Advanced

Diabetes mellitus modeling and short-term prediction based on blood glucose measurements.

Ståhl, Fredrik LU and Johansson, Rolf LU (2009) In Mathematical Biosciences 217. p.101-117
Abstract
Insulin-Dependent Diabetes Mellitus (IDDM) is a chronic disease characterized by the inability of the pancreas to produce sufficient amounts of insulin. Daily compensation of the deficiency requires 4-6 insulin injections to be taken daily, the aim of this insulin therapy being to maintain normoglycemia - i.e., a blood glucose level between 4 and 7mmol/l. To determine the quantity and timing of these injections, various different approaches are used. Currently, mostly qualitative and semi-quantitative models and reasoning are used to design such a therapy. Here, an attempt is made to show how system identification and control may be used to estimate predictive quantitative models to be used in design of optimal insulin regimens. The system... (More)
Insulin-Dependent Diabetes Mellitus (IDDM) is a chronic disease characterized by the inability of the pancreas to produce sufficient amounts of insulin. Daily compensation of the deficiency requires 4-6 insulin injections to be taken daily, the aim of this insulin therapy being to maintain normoglycemia - i.e., a blood glucose level between 4 and 7mmol/l. To determine the quantity and timing of these injections, various different approaches are used. Currently, mostly qualitative and semi-quantitative models and reasoning are used to design such a therapy. Here, an attempt is made to show how system identification and control may be used to estimate predictive quantitative models to be used in design of optimal insulin regimens. The system was divided into three subsystems, the insulin subsystem, the glucose subsystem and the insulin-glucose interaction. The insulin subsystem aims to describe the absorption of injected insulin from the subcutaneous depots and the glucose subsystem the absorption of glucose from the gut following a meal. These subsystems were modeled using compartment models and proposed models found in the literature. Several black-box models and grey-box models describing the insulin/glucose interaction were developed and analyzed. These models were fitted to real data monitored by an IDDM patient. Many difficulties were encountered, typical of biomedical systems: Non-uniform and scarce sampling, time-varying dynamics and severe nonlinearities were some of the difficulties encountered during the modeling. None of the proposed models were able to describe the system accurately in all aspects during all conditions. However, all the linear models shared some dynamics. Based on the estimated models, short-term blood glucose predictors for up to two-hour-ahead blood glucose prediction were designed. Furthermore, we explored the issues that arise when applying prediction theory and control to short-term blood glucose prediction. (Less)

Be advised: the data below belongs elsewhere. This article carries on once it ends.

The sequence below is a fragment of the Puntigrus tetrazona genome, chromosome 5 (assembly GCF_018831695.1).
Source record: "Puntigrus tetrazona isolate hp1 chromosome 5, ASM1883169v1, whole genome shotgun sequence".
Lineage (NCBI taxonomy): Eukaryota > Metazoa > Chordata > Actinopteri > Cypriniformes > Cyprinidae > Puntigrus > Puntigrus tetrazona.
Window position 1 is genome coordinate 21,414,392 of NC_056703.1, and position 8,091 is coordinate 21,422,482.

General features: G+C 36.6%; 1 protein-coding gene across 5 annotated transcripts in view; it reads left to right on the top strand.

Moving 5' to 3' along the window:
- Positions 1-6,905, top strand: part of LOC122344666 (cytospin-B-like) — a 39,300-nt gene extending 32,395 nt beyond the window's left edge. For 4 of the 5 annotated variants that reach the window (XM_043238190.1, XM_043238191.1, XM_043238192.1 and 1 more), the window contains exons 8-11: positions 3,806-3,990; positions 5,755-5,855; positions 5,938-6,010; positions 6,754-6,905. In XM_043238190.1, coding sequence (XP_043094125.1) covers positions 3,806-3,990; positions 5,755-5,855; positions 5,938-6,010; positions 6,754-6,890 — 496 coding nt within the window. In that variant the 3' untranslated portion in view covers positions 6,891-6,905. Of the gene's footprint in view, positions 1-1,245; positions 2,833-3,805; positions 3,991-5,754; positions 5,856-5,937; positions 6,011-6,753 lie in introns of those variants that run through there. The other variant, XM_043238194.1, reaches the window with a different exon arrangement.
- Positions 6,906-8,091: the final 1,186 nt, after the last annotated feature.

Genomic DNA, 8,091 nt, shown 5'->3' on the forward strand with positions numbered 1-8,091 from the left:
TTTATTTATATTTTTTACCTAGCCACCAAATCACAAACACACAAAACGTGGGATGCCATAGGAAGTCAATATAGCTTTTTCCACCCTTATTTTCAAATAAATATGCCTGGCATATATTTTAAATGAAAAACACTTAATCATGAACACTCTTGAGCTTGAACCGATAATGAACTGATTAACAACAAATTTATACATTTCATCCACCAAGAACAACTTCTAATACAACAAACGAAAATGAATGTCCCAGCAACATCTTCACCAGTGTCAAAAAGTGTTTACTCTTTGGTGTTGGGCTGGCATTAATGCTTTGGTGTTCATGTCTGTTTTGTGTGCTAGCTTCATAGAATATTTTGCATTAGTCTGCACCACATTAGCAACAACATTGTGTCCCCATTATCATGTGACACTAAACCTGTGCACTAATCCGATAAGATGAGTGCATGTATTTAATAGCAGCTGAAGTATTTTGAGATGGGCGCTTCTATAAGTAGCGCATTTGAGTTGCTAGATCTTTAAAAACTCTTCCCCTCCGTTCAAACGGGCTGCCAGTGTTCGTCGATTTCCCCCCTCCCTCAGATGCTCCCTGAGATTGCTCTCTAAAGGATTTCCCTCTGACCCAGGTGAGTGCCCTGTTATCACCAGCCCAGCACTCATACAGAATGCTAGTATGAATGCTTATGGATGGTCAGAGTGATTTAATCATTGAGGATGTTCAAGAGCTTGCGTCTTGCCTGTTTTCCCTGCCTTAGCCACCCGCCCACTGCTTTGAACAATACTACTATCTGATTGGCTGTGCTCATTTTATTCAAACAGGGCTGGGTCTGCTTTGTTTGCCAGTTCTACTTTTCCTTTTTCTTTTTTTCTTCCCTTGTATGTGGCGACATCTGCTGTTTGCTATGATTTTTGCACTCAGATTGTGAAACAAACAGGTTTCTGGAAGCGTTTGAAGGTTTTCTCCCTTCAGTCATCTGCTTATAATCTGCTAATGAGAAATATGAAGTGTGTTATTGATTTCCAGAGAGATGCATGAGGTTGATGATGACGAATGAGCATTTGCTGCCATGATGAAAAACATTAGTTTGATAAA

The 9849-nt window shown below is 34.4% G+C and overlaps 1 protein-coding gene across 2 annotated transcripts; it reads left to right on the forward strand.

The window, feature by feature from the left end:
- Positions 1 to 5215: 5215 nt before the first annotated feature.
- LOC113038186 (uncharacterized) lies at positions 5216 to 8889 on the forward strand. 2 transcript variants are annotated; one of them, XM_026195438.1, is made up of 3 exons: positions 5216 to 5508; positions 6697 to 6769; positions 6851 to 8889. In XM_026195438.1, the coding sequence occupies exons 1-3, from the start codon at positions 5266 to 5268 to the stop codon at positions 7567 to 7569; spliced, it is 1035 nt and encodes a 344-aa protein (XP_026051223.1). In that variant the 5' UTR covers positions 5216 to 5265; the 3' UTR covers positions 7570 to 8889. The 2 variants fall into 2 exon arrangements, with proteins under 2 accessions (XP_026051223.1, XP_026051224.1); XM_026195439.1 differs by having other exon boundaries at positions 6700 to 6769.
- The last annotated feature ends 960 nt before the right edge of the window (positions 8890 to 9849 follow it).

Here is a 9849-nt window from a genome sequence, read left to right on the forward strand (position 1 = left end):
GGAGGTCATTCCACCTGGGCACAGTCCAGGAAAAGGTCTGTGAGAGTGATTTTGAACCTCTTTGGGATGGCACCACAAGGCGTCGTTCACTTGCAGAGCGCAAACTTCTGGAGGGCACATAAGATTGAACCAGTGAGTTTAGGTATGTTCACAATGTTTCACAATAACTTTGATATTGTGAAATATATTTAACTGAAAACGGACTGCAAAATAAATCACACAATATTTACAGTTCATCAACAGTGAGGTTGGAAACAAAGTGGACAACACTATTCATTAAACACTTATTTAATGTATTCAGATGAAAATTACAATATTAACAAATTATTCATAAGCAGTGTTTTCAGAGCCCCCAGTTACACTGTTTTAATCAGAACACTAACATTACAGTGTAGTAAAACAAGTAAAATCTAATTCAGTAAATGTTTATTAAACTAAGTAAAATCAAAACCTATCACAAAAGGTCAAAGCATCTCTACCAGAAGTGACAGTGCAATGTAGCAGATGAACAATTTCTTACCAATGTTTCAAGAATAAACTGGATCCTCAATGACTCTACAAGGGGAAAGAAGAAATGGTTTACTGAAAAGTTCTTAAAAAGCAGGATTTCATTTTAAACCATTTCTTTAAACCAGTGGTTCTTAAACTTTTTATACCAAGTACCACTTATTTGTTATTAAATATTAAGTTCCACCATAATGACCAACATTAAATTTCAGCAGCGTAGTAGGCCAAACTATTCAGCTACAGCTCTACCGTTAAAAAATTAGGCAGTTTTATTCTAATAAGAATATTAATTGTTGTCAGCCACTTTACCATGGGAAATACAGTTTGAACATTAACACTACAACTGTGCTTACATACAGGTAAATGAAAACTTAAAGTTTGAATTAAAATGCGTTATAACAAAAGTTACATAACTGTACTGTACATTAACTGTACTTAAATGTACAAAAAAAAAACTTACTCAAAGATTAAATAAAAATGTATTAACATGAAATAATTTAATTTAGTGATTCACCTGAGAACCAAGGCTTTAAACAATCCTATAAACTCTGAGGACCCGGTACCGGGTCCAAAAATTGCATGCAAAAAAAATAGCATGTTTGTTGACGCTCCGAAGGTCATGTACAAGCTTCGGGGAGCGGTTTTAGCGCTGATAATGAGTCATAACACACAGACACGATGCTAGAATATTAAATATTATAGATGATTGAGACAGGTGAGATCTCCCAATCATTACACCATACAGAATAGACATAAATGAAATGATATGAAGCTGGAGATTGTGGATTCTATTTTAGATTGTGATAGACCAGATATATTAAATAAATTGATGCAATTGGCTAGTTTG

Please use this url to cite or link to this publication:
author
organization
publishing date
type
Contribution to journal
publication status
published
subject
in
Mathematical Biosciences
volume
217
pages
101 - 117
publisher
Elsevier
external identifiers
  • wos:000263659100001
  • pmid:19022264
  • scopus:58649116460
ISSN
0025-5564
DOI
10.1016/j.mbs.2008.10.008
language
English
LU publication?
yes
id
01736560-7c8d-49c4-9856-431213ba0cd4 (old id 1271274)
date added to LUP
2009-01-16 13:29:34
date last changed
2017-11-19 04:02:17
@article{01736560-7c8d-49c4-9856-431213ba0cd4,
  abstract     = {Insulin-Dependent Diabetes Mellitus (IDDM) is a chronic disease characterized by the inability of the pancreas to produce sufficient amounts of insulin. Daily compensation of the deficiency requires 4-6 insulin injections to be taken daily, the aim of this insulin therapy being to maintain normoglycemia - i.e., a blood glucose level between 4 and 7mmol/l. To determine the quantity and timing of these injections, various different approaches are used. Currently, mostly qualitative and semi-quantitative models and reasoning are used to design such a therapy. Here, an attempt is made to show how system identification and control may be used to estimate predictive quantitative models to be used in design of optimal insulin regimens. The system was divided into three subsystems, the insulin subsystem, the glucose subsystem and the insulin-glucose interaction. The insulin subsystem aims to describe the absorption of injected insulin from the subcutaneous depots and the glucose subsystem the absorption of glucose from the gut following a meal. These subsystems were modeled using compartment models and proposed models found in the literature. Several black-box models and grey-box models describing the insulin/glucose interaction were developed and analyzed. These models were fitted to real data monitored by an IDDM patient. Many difficulties were encountered, typical of biomedical systems: Non-uniform and scarce sampling, time-varying dynamics and severe nonlinearities were some of the difficulties encountered during the modeling. None of the proposed models were able to describe the system accurately in all aspects during all conditions. However, all the linear models shared some dynamics. Based on the estimated models, short-term blood glucose predictors for up to two-hour-ahead blood glucose prediction were designed. Furthermore, we explored the issues that arise when applying prediction theory and control to short-term blood glucose prediction.},
  author       = {Ståhl, Fredrik and Johansson, Rolf},
  issn         = {0025-5564},
  language     = {eng},
  pages        = {101--117},
  publisher    = {Elsevier},
  series       = {Mathematical Biosciences},
  title        = {Diabetes mellitus modeling and short-term prediction based on blood glucose measurements.},
  url          = {http://dx.doi.org/10.1016/j.mbs.2008.10.008},
  volume       = {217},
  year         = {2009},
}